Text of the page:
Georgia’s European Dream: Progress, Challenges, and the Road Ahead

24 April 2023 /

5 min

Georgia, with its rich history and cultural heritage, has always had a European orientation. Following its independence from the Soviet Union in 1991, the country has made significant progress in its pursuit of closer ties with Europe and embarked on a path of democratic reforms and Euro-Atlantic integration. However, it has also faced numerous challenges along the way, being often caught between the pro-European sentiment of its citizens and the geopolitical goals of its powerful neighbor, namely Russia.

Steps towards the EU

The dream of joining the European family has been a driving force behind Georgia’s foreign policy and domestic reforms. However, joining the EU is a long and complex process that involves several stages and requisites.

About a week after the Russian invasion of Ukraine in February 2022, Georgia submitted its EU membership application. In June 2022, the European Commission assessed and issued an opinion on the application. Shortly thereafter, the European Council expressed readiness to grant Georgia official candidate status, provided it addresses the political and economic priorities set out in the Commission’s opinion.

In December of the same year the Council mentioned Georgia for the first time in its conclusions on “Enlargement and the Stabilization and Association Process“, recognising the important steps it had taken in its reform process and encouraged the country to continue on this path.

Yet the relationship between the EU and Georgia is not a recent development. In 2014, the country signed an Association Agreement (AA) with the EU, which included a Deep and Comprehensive Free Trade Area (DCFTA); this represented a significant milestone on Georgia’s path to European integration. The AA/DCFTA have promoted closer cooperation with the bloc in many areas such as trade. It also laid out ambitious political, economic and social reforms for the country to implement and provided a roadmap for Georgia’s further progress towards European integration.

A compromised European dream?

For several weeks, Nana Malachkhia has become an undisputed symbol of Georgians’ aspiration to join the European Union.

The video of the 47-year-old woman waving the European flag in front of a powerful water cannon immediately went viral on social media. The footage shows that the woman, although soaked, remains steadfast and determined not to back down in front of law enforcement officers, and when the water jet becomes too strong causing her to stagger, she is joined by other protesters who stood around in a block to protect her. But what’s the context of this protest? 

On March 7, thousands of people gathered in Tbilisi to express their anger at the government that threatened to shatter their European dream by passing a bill on “foreign agents”.  The text, modeled on a Russian law aimed at stifling critical voices and suppressing dissidence, establishes that media outlets and NGOs receiving more than 20% of their annual income from abroad should register as “foreign agents” or else face substantial fines.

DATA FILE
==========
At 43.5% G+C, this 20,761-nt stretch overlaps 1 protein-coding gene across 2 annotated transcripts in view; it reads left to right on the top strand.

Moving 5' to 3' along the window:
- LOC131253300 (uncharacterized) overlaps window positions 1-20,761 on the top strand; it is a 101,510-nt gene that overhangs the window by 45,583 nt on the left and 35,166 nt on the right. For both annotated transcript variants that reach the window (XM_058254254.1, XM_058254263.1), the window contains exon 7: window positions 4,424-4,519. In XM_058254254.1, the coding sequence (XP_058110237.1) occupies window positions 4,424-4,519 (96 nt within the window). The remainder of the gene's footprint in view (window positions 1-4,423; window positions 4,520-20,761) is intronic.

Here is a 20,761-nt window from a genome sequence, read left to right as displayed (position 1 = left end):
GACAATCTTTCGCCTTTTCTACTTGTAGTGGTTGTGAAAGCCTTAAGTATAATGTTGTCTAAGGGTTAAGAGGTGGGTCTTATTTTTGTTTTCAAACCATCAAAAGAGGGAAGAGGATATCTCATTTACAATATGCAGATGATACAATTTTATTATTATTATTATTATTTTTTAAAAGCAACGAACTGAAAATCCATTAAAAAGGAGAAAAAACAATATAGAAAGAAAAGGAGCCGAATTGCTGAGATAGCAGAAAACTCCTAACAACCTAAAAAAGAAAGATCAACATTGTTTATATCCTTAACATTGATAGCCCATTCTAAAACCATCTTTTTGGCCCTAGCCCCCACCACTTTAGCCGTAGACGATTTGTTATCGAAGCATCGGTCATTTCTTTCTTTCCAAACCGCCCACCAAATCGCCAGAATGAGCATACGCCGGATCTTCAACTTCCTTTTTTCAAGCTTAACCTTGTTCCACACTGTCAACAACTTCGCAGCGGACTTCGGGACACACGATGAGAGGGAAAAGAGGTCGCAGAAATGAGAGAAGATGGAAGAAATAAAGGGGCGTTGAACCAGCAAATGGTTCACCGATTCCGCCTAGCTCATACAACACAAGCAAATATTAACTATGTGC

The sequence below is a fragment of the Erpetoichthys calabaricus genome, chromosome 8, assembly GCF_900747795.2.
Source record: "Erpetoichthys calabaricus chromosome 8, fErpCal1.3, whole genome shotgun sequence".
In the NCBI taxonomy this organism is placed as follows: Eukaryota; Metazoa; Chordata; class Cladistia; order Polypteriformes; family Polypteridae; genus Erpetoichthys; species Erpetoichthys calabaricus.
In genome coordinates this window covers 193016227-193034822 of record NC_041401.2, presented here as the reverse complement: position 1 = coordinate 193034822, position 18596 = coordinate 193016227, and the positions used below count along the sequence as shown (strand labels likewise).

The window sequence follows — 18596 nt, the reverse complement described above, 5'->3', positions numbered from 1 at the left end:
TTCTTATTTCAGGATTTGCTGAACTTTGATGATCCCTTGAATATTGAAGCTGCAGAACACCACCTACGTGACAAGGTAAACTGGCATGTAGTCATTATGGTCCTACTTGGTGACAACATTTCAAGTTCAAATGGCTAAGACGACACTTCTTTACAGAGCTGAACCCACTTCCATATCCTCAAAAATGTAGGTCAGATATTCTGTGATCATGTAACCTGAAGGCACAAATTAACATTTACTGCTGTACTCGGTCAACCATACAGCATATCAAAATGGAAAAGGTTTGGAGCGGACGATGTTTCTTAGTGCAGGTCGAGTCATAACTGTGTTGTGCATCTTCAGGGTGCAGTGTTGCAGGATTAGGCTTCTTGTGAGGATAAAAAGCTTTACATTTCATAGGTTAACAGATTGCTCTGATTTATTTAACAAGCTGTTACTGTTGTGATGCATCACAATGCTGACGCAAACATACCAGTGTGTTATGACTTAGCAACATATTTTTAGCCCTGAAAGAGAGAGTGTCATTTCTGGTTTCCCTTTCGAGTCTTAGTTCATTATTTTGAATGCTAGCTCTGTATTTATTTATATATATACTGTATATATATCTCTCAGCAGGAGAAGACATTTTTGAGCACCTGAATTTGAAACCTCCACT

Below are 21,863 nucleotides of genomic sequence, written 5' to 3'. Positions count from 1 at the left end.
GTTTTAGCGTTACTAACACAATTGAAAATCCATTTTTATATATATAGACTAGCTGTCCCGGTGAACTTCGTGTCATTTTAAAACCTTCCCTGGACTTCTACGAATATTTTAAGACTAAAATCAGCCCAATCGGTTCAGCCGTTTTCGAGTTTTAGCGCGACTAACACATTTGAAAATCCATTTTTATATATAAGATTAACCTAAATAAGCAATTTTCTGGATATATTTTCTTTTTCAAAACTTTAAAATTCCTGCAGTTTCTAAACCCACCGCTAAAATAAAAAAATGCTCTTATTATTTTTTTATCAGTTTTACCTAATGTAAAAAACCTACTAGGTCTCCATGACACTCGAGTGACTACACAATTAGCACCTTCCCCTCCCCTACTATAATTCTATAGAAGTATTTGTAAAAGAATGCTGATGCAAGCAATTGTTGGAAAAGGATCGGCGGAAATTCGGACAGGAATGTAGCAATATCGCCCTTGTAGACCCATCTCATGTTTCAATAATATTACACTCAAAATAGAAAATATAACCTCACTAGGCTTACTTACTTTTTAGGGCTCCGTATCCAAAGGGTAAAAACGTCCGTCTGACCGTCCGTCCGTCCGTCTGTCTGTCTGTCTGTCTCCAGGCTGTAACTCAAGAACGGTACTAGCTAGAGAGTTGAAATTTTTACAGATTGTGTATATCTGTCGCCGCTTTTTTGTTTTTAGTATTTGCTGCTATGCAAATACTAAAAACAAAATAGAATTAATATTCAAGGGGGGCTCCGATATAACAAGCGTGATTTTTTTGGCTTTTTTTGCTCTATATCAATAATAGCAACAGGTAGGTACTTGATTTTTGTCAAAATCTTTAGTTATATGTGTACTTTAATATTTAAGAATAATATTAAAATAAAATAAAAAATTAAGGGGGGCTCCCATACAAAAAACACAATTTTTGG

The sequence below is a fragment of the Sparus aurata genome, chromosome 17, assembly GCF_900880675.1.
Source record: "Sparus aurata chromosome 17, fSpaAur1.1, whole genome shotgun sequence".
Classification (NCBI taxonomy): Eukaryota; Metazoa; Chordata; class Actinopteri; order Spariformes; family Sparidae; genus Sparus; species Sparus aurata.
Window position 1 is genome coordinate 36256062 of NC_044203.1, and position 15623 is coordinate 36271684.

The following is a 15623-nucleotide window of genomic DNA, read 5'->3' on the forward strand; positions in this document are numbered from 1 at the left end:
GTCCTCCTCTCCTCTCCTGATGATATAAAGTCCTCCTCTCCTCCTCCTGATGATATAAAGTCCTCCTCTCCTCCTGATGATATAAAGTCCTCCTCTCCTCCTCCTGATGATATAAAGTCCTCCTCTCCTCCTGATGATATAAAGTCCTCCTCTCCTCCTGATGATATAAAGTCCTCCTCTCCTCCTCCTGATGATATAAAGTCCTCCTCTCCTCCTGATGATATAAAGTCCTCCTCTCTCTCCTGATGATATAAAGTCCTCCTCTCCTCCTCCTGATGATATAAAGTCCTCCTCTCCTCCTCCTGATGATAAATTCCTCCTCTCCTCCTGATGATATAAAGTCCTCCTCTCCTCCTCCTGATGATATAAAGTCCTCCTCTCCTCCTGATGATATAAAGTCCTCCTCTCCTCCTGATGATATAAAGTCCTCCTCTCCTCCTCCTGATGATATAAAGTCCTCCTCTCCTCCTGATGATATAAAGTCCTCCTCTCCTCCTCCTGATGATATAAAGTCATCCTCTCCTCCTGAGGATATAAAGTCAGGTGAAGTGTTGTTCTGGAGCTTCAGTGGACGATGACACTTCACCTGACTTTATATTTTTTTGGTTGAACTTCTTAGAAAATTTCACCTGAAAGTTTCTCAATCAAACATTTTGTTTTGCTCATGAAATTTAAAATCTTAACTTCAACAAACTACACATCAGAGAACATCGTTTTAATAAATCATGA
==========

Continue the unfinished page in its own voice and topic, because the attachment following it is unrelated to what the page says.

Through a video shot in New York, the President of Georgia Salome Zurabishvili, sent a message of support to the protesters and stated that “the path of European integration must be protected, and those who support this law today violate the constitution and take us away from Europe”.

Indeed, the adoption of this text would have had major, not to say disastrous, consequences as it runs counter to Georgia’s democratic development and is incompatible with EU values and standards, as can be read in an EU statement.

However on 10 March, the ruling party formally abandoned the controversial bill on “transparency of foreign influence”. This step was celebrated across the country and was interpreted as a victory for Georgian people.

Lessons from Georgia, Ukraine and Moldova?

Non-EU countries that are fighting tooth and nail for their European dream provide valuable lessons in determination, commitment, unity, and perseverance. Europeans can learn from these examples that foster a sense of appreciation for the EU, renew commitment to European integration, and inspire positive actions towards building a stronger and cohesive Europe.

In reaction to the images about the protests in Tbilisi, MEP Raphaël Glucksmann tweeted urging people to appreciate Europe, beyond all its faults. He continues by saying that “The European Union is not just a market or a bureaucracy. People don’t rise for a market or a bureaucracy… If you doubt the European project, ask the Ukrainians or the Georgians and those who are ready to do anything to join us”.

A long way to go

For Georgian people, the failure to obtain candidate status can be traced back to the government’s action – or inaction – in meeting the Commission’s 12 conditions.

In recent years, the Georgian government has faced criticism from observers, who accuse the country of democratic backsliding. Indeed, the “foreign agents” bill is just the tip of the iceberg. The government is at the root of the gradual deterioration of Georgia’s institutions as it has attempted to limit the independence of the judiciary, suspended anti-corruption reforms, and tried to take control of some media.

Today the priorities that need to be addressed -among others- are de-polarisation and de-oligarchization. 

Despite the challenges, Georgia’s European dream is unwavering. The country has shown determination and resilience in its quest for European integration. Georgian people must continue their efforts to implement pro-EU reforms, strengthen democratic institutions and solve systemic problems. Furthermore, it is important to maintain constructive relations with the EU and its Member States, as well as other international partners. 

Fatima Dennaye 

MA European Studies

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